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Trust is the biggest blocker to cloud computing adaption. In Windows Server 2016, Microsoft did a lot of work around Hyper-V core platform to start providing these guarantees. Even if you trust or you don’t trust your fabric administrator, no one can access your data!
In Windows Server 2016 Hyper-V and in Windows 10, you can inject a virtual TPM (Trusted Platform Module) into a VM. Virtual TPM is a virtualized version of a Trusted Platform Module (TPM). In Windows Server 2016, with the Hyper-V role, you can provide a virtual TPM 2.0 device so that virtual machines can be encrypted using BitLocker, just as a physical TPM allows a physical machine to be encrypted. So you can now have a virtual machine running on someone’s else Hyper-V server or on someone’s else infrastructure and you can know that you are the only one who has access to that data.
Virtual TPM Overview and Requirements
The secret behind vTPM is what Microsoft calls Isolated User Mode (IUM). Take a look at Figure 1.
Figure 1. vTPM and Credential Guard both rely upon Isolated User Mode (Image Source – Microsoft)
Notice in Figure 1 that the Local Security Authority Subsystem Service (LSASS) process stores credentials in unprotected memory space. This, of course, opens the system to memory attacks and credential theft.
As long as you have Hyper-V running on your Windows Server 2016 servers and Windows 10, the operating system can store secrets in strongly-isolated memory space. Isolated User Mode (IUM) is the runtime environment that hosts security applications inside Virtualization-based Security (VBS) on the Hyper-V host. VBS is used to secure and protect the state of the virtual TPM chip.
What’s so cool about virtual Trusted Platform Module (vTPM) is that we can use TPM technology on our Hyper-V VMs even if the hardware host doesn’t have a physical TPM. Of course, the best-case scenario is that your Hyper-V hosts all have on-board physical TPMs.
Virtual TPM requires Generation 2 Hyper-V virtual machine running Windows Server 2012 R2, Windows Server 2016, or Linux that uses a variety of current-generation technologies, including virtualization based security (VBS) and BitLocker Drive Encryption, to protect its contents from fabric administrators.
Windows Server 2012 R2 supports Generation 2 VMs, so you can deploy Windows Server 2012 R2–based shielded virtual machines on Windows Server 2016 Hyper-V hosts.
Windows Server 2016 supports Linux-based Hyper-V shielded VMs as well. Linux supports TPM, UEFI, and Secure Boot, but not BitLocker Drive Encryption. As of this writing, Microsoft plans to employ the dm-crypt disk encryption subsystem to provide whole-disk encryption for Linux-based shielded VMs as well.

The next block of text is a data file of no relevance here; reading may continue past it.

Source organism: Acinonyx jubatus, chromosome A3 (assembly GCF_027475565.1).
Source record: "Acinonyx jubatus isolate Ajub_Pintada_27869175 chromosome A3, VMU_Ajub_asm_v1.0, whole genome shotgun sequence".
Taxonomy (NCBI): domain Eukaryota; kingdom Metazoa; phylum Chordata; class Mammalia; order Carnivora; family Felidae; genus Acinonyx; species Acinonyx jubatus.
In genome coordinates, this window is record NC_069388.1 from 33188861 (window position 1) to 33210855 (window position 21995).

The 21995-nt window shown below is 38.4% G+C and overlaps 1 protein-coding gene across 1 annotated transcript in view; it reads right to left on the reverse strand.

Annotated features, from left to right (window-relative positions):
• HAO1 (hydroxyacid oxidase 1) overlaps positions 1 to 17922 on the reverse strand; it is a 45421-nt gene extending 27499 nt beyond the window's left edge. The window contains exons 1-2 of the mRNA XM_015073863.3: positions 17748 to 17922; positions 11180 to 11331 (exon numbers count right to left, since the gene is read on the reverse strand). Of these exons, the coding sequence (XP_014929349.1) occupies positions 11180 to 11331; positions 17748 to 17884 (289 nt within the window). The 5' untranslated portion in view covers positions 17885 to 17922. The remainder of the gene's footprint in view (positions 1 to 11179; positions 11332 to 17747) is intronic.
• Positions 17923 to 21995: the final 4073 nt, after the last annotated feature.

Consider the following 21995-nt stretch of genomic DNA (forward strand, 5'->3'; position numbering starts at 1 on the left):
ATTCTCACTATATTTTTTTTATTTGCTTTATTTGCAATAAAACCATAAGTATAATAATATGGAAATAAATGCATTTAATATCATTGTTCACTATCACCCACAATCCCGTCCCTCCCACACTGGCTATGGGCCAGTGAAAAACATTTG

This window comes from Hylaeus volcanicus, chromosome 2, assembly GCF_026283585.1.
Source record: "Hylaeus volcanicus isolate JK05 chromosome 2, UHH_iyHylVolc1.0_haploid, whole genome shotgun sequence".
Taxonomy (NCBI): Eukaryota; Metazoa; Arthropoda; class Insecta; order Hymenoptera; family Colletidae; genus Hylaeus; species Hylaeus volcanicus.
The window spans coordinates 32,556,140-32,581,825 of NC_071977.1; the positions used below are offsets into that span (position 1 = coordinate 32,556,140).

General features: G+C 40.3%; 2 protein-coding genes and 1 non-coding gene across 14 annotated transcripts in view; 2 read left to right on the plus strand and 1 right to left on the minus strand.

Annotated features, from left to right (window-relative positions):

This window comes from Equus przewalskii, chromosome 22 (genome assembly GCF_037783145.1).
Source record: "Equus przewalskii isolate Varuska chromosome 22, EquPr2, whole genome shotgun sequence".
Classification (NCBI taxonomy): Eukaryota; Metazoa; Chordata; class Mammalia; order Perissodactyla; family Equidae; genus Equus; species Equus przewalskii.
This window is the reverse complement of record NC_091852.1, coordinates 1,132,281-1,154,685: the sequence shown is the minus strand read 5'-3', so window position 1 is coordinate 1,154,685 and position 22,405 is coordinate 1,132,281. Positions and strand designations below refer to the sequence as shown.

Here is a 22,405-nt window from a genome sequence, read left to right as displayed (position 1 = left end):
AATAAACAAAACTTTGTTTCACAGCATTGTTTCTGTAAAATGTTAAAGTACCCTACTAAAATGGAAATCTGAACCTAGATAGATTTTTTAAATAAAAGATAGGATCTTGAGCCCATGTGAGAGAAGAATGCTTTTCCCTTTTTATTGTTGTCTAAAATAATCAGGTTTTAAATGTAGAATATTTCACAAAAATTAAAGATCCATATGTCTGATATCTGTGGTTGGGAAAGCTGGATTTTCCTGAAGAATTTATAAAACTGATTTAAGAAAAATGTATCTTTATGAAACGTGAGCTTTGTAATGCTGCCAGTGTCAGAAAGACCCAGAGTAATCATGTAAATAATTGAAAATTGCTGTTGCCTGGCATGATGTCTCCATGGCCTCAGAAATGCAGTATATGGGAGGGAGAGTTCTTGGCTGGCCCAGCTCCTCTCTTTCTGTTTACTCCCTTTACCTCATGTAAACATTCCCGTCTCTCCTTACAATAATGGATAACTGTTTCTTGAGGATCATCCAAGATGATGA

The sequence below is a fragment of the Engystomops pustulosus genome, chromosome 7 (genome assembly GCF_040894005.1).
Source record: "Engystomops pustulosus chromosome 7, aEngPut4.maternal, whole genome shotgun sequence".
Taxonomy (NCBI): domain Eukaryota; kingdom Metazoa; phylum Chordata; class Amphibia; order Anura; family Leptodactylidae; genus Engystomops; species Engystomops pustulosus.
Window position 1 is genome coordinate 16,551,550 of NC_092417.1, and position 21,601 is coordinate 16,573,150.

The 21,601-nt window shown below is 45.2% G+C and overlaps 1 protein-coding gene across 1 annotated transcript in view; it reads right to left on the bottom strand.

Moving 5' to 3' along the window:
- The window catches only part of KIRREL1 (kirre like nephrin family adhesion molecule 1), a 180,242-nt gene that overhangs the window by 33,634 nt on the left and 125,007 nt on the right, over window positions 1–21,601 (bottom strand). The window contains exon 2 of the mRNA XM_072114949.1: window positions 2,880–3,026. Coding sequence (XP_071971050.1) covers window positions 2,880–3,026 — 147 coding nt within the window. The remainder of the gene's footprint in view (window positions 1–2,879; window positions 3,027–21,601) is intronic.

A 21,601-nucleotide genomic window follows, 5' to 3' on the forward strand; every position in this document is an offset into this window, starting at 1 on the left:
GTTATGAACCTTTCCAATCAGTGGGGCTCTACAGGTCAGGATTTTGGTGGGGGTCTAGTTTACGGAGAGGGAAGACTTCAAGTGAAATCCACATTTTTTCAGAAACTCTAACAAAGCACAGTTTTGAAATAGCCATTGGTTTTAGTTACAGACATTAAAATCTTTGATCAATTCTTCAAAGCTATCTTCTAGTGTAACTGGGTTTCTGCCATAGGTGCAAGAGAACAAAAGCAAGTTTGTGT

Enable Virtual TPM
If you are not using Guarded fabric and shielded VMs in your environment, then enabling Virtual TPM can be accomplished by using Enable-VMTPM and Disable-VMTPM PowerShell cmdlets without using HGS Key Protector, as shown in Figure 2.
Recall that a key protector defines on which guarded fabrics a shielded VM is allowed to run.
You can change the security settings when the VM is in Off state.
Figure 2. Enable vTPM using Windows PowerShell
Or you can now toggle vTPM support in the Settings page of the VM in Hyper-V Manager, as shown in Figure 3.
Figure 3. The Hyper-V VM can benefit from TPM services even if the hardware host does not have a physical TPM installed
Turn on the VM and notice that TPM V2.0 is now present in device manager, as shown in Figure 4.
Figure 4. Trust Platform Module in a Hyper-V VM
The final thing is to install BitLocker feature inside the guest and start encrypting your data.
Fire up an administrative Windows PowerShell prompt and run the following command:
Install-WindowsFeature -Name BitLocker -IncludeAllSubFeature –IncludeManagementTools -Restart
BitLocker Drive Encryption ensures that your VM’s VHDX files are secure when at rest. The data file that contains VM-specific secrets is encrypted as well.
But what about when virtual machines (including their memory state, configuration, as well as virtual hard disks) are in transit, for example during a live migration?
The good news is that the VM’s vTPM is as portable as the rest of the VM. This means that your VMs remain protected even when their data is transmitted over the network.
To encrypt virtual machine state and VM migration traffic, you need to enable the security setting “Encrypt state and virtual machine migration traffic” , as shown in Figure 3 above.
You can also accomplish the same thing using PowerShell. Fire up an administrative Windows PowerShell prompt and run the following command:
Set-VMSecurity –VM <VMName> -EncryptStateAndVmMigrationTraffic $true
What about Generation 1 VM?
What about generation 1 virtual machines they are still out-there? Some people cannot use Gen2 VMs everywhere, and you want to encrypt your data within the VM. There are valid reasons why Gen2 VM is not possible to be used, example with older operating system that do not support UEFI (WS 2008 or WS 2008 R2).
Microsoft introduced Key Storage Drive (KSD) feature to address this limitation, please check how to enable Key Storage Drive in Windows Server 2016 Hyper-V.